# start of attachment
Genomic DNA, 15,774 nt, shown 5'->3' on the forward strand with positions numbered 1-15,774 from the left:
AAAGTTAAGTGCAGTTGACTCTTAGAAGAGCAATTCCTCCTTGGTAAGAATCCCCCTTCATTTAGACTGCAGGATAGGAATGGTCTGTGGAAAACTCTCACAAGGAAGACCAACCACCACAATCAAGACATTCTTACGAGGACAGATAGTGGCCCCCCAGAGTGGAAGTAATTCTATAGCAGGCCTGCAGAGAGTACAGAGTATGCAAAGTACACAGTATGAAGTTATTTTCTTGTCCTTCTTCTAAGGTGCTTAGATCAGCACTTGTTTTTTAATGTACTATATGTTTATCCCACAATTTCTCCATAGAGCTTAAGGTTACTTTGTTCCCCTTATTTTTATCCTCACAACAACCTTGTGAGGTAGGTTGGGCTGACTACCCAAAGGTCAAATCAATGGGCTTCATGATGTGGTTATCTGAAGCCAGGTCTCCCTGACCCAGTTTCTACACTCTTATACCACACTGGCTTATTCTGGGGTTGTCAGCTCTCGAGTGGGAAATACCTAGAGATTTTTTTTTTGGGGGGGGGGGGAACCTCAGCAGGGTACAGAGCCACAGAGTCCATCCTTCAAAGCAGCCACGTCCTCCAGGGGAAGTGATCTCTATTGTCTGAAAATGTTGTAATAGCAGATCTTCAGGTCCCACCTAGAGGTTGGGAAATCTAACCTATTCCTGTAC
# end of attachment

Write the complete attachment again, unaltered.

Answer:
Genomic DNA, 15,774 nt, shown 5'->3' on the forward strand with positions numbered 1-15,774 from the left:
AAAGTTAAGTGCAGTTGACTCTTAGAAGAGCAATTCCTCCTTGGTAAGAATCCCCCTTCATTTAGACTGCAGGATAGGAATGGTCTGTGGAAAACTCTCACAAGGAAGACCAACCACCACAATCAAGACATTCTTACGAGGACAGATAGTGGCCCCCCAGAGTGGAAGTAATTCTATAGCAGGCCTGCAGAGAGTACAGAGTATGCAAAGTACACAGTATGAAGTTATTTTCTTGTCCTTCTTCTAAGGTGCTTAGATCAGCACTTGTTTTTTAATGTACTATATGTTTATCCCACAATTTCTCCATAGAGCTTAAGGTTACTTTGTTCCCCTTATTTTTATCCTCACAACAACCTTGTGAGGTAGGTTGGGCTGACTACCCAAAGGTCAAATCAATGGGCTTCATGATGTGGTTATCTGAAGCCAGGTCTCCCTGACCCAGTTTCTACACTCTTATACCACACTGGCTTATTCTGGGGTTGTCAGCTCTCGAGTGGGAAATACCTAGAGATTTTTTTTTTGGGGGGGGGGGGAACCTCAGCAGGGTACAGAGCCACAGAGTCCATCCTTCAAAGCAGCCACGTCCTCCAGGGGAAGTGATCTCTATTGTCTGAAAATGTTGTAATAGCAGATCTTCAGGTCCCACCTAGAGGTTGGGAAATCTAACCTATTCCTGTAC